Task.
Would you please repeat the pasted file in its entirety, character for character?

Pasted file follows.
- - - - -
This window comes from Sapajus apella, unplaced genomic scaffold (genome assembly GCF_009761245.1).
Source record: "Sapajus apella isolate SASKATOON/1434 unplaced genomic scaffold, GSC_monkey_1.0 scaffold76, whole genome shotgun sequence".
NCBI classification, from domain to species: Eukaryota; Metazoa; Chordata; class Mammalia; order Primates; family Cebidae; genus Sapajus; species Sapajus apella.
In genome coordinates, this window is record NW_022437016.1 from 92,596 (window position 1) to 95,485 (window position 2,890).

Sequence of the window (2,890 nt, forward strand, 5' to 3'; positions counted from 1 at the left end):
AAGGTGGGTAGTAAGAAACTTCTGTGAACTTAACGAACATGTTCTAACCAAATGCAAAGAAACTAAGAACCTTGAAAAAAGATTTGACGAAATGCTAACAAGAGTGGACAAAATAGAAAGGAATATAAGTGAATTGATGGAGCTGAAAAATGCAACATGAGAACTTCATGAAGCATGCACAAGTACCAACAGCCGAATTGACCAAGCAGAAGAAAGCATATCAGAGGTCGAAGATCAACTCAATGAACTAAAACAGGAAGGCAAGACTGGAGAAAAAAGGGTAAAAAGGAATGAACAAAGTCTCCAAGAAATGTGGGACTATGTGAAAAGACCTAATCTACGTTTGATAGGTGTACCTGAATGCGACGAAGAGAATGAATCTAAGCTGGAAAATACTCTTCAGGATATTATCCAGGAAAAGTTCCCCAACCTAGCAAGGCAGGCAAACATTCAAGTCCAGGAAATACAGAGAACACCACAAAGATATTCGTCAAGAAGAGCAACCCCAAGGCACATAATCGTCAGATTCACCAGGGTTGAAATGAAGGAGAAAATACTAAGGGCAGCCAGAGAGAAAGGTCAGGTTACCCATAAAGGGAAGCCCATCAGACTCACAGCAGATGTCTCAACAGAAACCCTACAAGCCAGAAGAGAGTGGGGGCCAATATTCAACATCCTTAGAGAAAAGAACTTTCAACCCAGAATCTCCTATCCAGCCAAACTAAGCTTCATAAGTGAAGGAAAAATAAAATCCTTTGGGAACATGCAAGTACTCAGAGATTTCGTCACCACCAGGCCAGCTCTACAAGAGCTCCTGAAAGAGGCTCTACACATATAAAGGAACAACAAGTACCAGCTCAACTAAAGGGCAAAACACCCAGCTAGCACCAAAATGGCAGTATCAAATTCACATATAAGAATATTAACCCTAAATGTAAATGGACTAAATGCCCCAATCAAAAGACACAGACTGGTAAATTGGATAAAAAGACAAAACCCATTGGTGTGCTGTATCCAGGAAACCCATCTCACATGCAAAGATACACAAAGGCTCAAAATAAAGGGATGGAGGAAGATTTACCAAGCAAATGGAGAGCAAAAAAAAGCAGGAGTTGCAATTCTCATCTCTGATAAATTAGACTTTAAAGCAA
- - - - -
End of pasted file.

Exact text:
This window comes from Sapajus apella, unplaced genomic scaffold (genome assembly GCF_009761245.1).
Source record: "Sapajus apella isolate SASKATOON/1434 unplaced genomic scaffold, GSC_monkey_1.0 scaffold76, whole genome shotgun sequence".
NCBI classification, from domain to species: Eukaryota; Metazoa; Chordata; class Mammalia; order Primates; family Cebidae; genus Sapajus; species Sapajus apella.
In genome coordinates, this window is record NW_022437016.1 from 92,596 (window position 1) to 95,485 (window position 2,890).

Sequence of the window (2,890 nt, forward strand, 5' to 3'; positions counted from 1 at the left end):
AAGGTGGGTAGTAAGAAACTTCTGTGAACTTAACGAACATGTTCTAACCAAATGCAAAGAAACTAAGAACCTTGAAAAAAGATTTGACGAAATGCTAACAAGAGTGGACAAAATAGAAAGGAATATAAGTGAATTGATGGAGCTGAAAAATGCAACATGAGAACTTCATGAAGCATGCACAAGTACCAACAGCCGAATTGACCAAGCAGAAGAAAGCATATCAGAGGTCGAAGATCAACTCAATGAACTAAAACAGGAAGGCAAGACTGGAGAAAAAAGGGTAAAAAGGAATGAACAAAGTCTCCAAGAAATGTGGGACTATGTGAAAAGACCTAATCTACGTTTGATAGGTGTACCTGAATGCGACGAAGAGAATGAATCTAAGCTGGAAAATACTCTTCAGGATATTATCCAGGAAAAGTTCCCCAACCTAGCAAGGCAGGCAAACATTCAAGTCCAGGAAATACAGAGAACACCACAAAGATATTCGTCAAGAAGAGCAACCCCAAGGCACATAATCGTCAGATTCACCAGGGTTGAAATGAAGGAGAAAATACTAAGGGCAGCCAGAGAGAAAGGTCAGGTTACCCATAAAGGGAAGCCCATCAGACTCACAGCAGATGTCTCAACAGAAACCCTACAAGCCAGAAGAGAGTGGGGGCCAATATTCAACATCCTTAGAGAAAAGAACTTTCAACCCAGAATCTCCTATCCAGCCAAACTAAGCTTCATAAGTGAAGGAAAAATAAAATCCTTTGGGAACATGCAAGTACTCAGAGATTTCGTCACCACCAGGCCAGCTCTACAAGAGCTCCTGAAAGAGGCTCTACACATATAAAGGAACAACAAGTACCAGCTCAACTAAAGGGCAAAACACCCAGCTAGCACCAAAATGGCAGTATCAAATTCACATATAAGAATATTAACCCTAAATGTAAATGGACTAAATGCCCCAATCAAAAGACACAGACTGGTAAATTGGATAAAAAGACAAAACCCATTGGTGTGCTGTATCCAGGAAACCCATCTCACATGCAAAGATACACAAAGGCTCAAAATAAAGGGATGGAGGAAGATTTACCAAGCAAATGGAGAGCAAAAAAAAGCAGGAGTTGCAATTCTCATCTCTGATAAATTAGACTTTAAAGCAA